The Protection of Plant Varieties and Farmers’ Rights Act | 10 May 2019

The Protection of Plant Varieties and Farmers’ Rights Act (PPVFRA), which introduced intellectual property protection in Indian agriculture, faced its biggest test when PepsiCo India initiated legal proceedings against potato farmers of Gujarat for “illegally” growing its potato variety registered under the PPVFRA.

History of PPVFRA

  • The PPVFRA was enacted in 2001 after engaging debates were held in the country on how intellectual property rights should be introduced in Indian agriculture after the country joined the World Trade Organisation in 1995 and agreed to implement the Agreement on Trade-Related Aspects of Intellectual Property Rights (TRIPS).
  • The choice before India was to either enact a law that protected the interests of farming communities or to accept the framework of plant breeders’ rights given by the International Union for Protection of New Plant Varieties (UPOV Convention). The latter option was rejected primarily because the current version of UPOV, which was adopted in 1991, denies the farmers the freedom to reuse farm-saved seeds and to exchange them with their neighbours.
  • Therefore, in the PPVFRA, India introduced a chapter on Farmers’ Rights, which has three legs:
    • one, farmers are recognised as plant breeders and they can register their varieties;
    • two, farmers engaged in the conservation of genetic resources of landraces and wild relatives of economic plants and their improvement through selection and preservation are recognised and rewarded; and,
    • three, protecting the traditional practices of the farmers of saving seeds from one harvest and using the saved seeds either for sowing for their next harvest or sharing them with their farm neighbours.

PepsiCo issue

  • The company applied for the registration of two hybrid potato varieties FL 1867 and FL 2027 in February 2011.
  • These varieties were registered under the PPVFRA in February 2016 for a period of 15 years. PepsiCo marketed the latter variety under the trademark FC-5 and was claiming that the Gujarat farmers were illegally using this variety.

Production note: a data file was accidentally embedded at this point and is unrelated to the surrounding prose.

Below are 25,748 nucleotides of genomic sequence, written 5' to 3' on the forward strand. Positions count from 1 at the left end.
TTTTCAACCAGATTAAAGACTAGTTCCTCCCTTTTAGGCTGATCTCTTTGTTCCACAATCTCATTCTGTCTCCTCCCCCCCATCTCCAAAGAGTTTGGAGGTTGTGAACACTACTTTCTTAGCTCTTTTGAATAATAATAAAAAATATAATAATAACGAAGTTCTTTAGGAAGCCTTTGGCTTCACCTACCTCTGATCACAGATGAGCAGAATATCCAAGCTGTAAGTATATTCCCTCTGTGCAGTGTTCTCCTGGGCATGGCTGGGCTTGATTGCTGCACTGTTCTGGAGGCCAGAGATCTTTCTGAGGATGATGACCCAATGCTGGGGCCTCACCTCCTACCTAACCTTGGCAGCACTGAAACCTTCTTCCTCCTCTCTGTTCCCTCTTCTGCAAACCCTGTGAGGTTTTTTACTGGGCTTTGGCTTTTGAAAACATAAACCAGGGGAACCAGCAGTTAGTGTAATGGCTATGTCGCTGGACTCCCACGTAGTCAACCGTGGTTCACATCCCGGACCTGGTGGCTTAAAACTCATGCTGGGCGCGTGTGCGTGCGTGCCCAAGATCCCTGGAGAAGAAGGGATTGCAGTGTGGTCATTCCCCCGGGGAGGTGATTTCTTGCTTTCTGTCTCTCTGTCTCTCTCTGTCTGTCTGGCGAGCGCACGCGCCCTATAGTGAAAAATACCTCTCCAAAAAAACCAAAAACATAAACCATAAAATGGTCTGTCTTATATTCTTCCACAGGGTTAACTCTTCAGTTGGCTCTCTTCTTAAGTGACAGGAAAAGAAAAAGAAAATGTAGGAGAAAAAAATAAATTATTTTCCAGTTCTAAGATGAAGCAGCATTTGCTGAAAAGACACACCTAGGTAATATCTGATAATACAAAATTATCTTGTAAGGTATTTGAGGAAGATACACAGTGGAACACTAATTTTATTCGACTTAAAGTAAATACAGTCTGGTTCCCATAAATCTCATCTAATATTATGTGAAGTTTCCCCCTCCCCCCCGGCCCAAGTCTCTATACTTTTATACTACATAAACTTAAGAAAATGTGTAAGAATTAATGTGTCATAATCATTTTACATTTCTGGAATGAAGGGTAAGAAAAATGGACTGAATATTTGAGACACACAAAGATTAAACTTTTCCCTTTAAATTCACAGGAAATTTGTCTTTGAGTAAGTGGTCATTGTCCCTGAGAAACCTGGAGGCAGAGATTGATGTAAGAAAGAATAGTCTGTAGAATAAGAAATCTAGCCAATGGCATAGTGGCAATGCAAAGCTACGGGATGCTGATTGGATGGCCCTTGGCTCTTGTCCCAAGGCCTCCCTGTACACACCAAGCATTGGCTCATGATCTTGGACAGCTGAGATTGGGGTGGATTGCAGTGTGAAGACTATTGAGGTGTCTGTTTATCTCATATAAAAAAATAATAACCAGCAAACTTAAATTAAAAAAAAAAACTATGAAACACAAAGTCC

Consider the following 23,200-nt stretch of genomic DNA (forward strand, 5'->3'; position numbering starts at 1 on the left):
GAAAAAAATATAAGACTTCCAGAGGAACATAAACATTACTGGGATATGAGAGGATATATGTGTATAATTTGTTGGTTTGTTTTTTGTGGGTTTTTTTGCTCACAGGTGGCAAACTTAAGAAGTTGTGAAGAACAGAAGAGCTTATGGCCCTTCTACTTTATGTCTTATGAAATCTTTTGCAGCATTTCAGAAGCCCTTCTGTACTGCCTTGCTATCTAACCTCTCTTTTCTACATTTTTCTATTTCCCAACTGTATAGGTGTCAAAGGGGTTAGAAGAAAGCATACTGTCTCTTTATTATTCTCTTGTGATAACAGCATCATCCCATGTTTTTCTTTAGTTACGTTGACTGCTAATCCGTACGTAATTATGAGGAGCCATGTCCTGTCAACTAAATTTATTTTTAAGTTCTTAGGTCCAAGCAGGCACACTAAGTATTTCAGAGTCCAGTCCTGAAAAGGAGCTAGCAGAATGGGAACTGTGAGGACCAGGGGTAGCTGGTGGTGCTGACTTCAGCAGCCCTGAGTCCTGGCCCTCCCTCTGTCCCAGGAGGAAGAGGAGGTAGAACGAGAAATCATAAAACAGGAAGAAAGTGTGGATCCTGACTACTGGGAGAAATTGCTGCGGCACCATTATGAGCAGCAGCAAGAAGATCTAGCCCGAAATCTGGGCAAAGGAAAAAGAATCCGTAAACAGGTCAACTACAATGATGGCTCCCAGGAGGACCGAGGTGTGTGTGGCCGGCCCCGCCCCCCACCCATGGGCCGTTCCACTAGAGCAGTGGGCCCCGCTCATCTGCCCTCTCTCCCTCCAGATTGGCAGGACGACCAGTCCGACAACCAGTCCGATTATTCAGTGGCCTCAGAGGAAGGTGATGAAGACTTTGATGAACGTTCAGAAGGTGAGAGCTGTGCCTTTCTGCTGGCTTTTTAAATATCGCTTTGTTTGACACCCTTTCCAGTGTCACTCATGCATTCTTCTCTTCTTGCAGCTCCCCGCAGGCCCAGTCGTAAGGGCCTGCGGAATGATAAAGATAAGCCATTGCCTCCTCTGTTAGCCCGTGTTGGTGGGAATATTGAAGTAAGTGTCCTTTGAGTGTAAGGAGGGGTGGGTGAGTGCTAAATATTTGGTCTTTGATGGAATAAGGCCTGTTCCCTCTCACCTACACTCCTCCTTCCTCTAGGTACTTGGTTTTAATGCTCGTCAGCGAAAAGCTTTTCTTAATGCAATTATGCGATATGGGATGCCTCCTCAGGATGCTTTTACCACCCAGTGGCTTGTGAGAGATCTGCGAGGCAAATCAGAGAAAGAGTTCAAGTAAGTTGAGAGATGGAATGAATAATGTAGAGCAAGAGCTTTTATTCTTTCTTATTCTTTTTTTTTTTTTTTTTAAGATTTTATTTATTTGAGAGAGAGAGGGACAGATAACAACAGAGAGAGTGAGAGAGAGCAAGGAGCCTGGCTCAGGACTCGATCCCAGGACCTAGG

• But, planting a registered variety by the farmers is per se not an offence since the PPVFRA allows the farmers to re-use such varieties and to also share them with their neighbours, provided some conditions are met.
    • One is that the farmers cannot sell “branded” seeds, which, according to PPVFRA, means “any seed put in a package or any other container and labelled in a manner indicating that such seed is of a variety protected” under the Act.
    • The company claimed before the court that FC-5 was licensed to farmers to bring potatoes of the said variety on the buyback system. The FC-5 variety could have been made available and distributed anywhere, and without the law being violated.
  • Also, the FC-5 was registered as an “Extant Variety”, which is also a “Variety of Common Knowledge”. It implies that the said variety of potato was already available in the country before it was registered and that there was “common knowledge” about this variety in the country.

International Union for Protection of New Plant Varieties (UPOV Convention)

  • The International Union for the Protection of New Varieties of Plants (UPOV) is an intergovernmental organization with headquarters in Geneva (Switzerland).
  • UPOV was established by the International Convention for the Protection of New Varieties of Plants. The Convention was adopted in Paris in 1961 and it was revised in 1972, 1978 and 1991.
  • UPOV's mission is to provide and promote an effective system of plant variety protection, with the aim of encouraging the development of new varieties of plants, for the benefit of society.
  • The UPOV Convention provides the basis for members to encourage plant breeding by granting breeders of new plant varieties an intellectual property right: the breeder's right.
  • In the case of a variety protected by a breeder's right, the authorization of the breeder is required to propagate the variety for commercial purposes. The breeder's right is granted by the individual UPOV members.
  • Only the breeder of a new plant variety can protect that new plant variety. It is not permitted for someone other than the breeder to obtain protection of a variety.
  • There are no restrictions on who can be considered to be a breeder under the UPOV system: a breeder might be an individual, a farmer, a researcher, a public institute, a private company etc.
  • India is not a member.